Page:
If the trial judge finds it impossible in a particular case, then Turner should be read to entitle him to order counsel.  And, don’t forget the possibility of McKenzie friends to assist.

Can judges operating as inquisitorial judges effectively find the facts in cases where much of the relevant evidence must be found outside the courtroom and before the hearing as opposed to just questioning the litigants before the judge?

The answer depends on the tools the litigant is given — such as protocols to assist in understanding the rules of relevance and in the gathering and presentation of evidence.  It also depends on the substantive rules — which can add enormously to the complexity of relevant evidence.  It depends on the rules of admissibility.   And on the attitude and skill of the judge.  And, finally on how much help may be given through self-help programs, non-lawyer assistance and the like.

Does it take longer for a judge to ask all the questions needed to fully develop the facts than to hear lawyers do so?  If so, can they afford the extra time and will the legislature give the courts more funding so they can? In a related question will more or fewer cases settle without court proceedings if lawyers are taken out of the equation — and what are the cost implications for the judiciary and the judicial system?

While the data are in conflict on this,once again it really depends on the factors discussed above.  We certainly need research on cost-effectiveness,  and this data must include a full cost calculation including number and cost of returns to court.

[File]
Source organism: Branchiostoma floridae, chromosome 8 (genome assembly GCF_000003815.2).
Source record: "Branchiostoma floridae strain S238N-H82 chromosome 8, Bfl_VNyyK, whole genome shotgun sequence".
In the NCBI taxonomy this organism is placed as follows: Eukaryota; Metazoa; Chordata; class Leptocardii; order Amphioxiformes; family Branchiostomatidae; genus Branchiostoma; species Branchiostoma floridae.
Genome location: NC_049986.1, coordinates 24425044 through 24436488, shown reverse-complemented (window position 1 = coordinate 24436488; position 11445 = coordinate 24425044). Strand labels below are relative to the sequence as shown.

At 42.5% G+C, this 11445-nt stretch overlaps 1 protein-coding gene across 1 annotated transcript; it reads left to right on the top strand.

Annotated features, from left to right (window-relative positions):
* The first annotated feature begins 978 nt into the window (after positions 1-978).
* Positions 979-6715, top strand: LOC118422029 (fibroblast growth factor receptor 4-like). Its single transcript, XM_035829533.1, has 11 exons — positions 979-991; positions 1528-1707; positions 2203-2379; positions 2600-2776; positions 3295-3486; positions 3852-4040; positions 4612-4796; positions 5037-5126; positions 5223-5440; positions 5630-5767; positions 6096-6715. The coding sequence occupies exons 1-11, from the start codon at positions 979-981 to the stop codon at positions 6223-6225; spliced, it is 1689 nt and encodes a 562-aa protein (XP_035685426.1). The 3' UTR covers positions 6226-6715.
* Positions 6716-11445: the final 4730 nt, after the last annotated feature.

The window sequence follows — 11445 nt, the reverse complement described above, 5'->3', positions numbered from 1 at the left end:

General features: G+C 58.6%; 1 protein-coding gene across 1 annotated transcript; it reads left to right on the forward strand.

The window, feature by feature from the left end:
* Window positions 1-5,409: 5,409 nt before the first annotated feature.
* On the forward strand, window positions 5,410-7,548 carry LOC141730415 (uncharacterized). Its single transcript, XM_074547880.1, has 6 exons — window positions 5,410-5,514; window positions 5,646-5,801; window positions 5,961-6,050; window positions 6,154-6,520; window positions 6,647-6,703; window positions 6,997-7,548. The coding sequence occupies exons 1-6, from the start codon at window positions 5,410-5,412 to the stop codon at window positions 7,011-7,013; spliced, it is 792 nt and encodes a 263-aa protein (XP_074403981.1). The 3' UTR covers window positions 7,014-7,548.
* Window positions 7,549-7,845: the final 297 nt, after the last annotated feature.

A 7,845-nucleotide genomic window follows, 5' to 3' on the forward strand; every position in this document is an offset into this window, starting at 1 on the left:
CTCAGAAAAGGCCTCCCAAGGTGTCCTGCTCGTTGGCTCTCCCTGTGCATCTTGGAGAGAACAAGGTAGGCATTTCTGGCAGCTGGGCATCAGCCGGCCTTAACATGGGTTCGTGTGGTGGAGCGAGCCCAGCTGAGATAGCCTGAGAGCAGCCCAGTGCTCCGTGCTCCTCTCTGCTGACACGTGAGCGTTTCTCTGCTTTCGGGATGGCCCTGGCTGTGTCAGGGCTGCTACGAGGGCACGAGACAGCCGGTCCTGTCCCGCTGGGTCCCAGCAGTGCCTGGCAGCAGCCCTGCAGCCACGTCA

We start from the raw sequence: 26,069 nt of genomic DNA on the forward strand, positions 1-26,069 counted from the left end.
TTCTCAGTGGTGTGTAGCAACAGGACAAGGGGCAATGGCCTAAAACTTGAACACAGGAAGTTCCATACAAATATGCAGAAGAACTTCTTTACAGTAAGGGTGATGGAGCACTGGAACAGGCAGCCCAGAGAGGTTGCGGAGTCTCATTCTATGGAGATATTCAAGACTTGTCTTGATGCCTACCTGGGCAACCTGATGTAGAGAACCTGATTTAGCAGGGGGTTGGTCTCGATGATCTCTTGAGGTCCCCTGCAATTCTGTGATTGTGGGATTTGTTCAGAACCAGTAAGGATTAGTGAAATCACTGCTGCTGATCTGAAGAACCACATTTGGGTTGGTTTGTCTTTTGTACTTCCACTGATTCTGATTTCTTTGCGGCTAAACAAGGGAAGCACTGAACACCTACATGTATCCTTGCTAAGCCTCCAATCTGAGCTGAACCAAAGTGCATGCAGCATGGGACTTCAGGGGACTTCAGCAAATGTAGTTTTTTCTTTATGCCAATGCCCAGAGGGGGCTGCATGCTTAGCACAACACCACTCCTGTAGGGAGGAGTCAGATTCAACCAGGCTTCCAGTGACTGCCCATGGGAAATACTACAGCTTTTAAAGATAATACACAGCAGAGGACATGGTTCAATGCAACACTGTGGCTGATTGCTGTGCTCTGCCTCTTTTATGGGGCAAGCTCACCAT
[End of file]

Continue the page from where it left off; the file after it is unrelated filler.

As to settlement, numbers will again be impacted by the number and type of services that are provided.  We certainly need more neutrals being trained in providing access to the self-represented.

I hope you will agree that this analysis  shows how critical simplification and triage are to a full solution.  I look forward to getting comments, including from Symposium participants.


The video and summaries from the Symposium are here.  The first one has Earl’s keynote, and my response starts at the 41.10 minute point.

About richardzorza

I am deeply involved in access to justice and the patient voice movement.
This entry was posted in Access to Counsel, Judicial Ethics, Self-Help Services, Simplification, Triage and tagged . Bookmark the permalink.

2 Responses to More on the “Until Gideon” Symposium at Fordham

  1. John Patterson says:

    Good questions and observations. But don’t we have good models in the well functioning civil small claims courts? My experience in Florida, although not extensive, is that they work well. Litigants are mostly self represented and directed to immediate mediation on first appearance. The jurisdictional limit is $5000, too low in my opinion, and discovery only with court order. Good staffing at clerk level to assist litigants is key. I read a study some years ago showing no material difference in outcomes with a lawyer involved for one party.

    Over $5,000 and the full civil rules apply in Florida, which doesn’t make sense. I believe Texas now has rules with limited discovery and quicker proceedings up to $100,000.

  2. This is a really good analysis of the need for simplification. I would add these additional questions: Is there a way to design systems to resolve conflicts in ways which don’t require courts and lawyers to be involved? What can we learn from other cultures about conflict resolution that don;t require the involvement of lawyers or judges for certain kinds of disputes?
    Can we enforce the law without a court?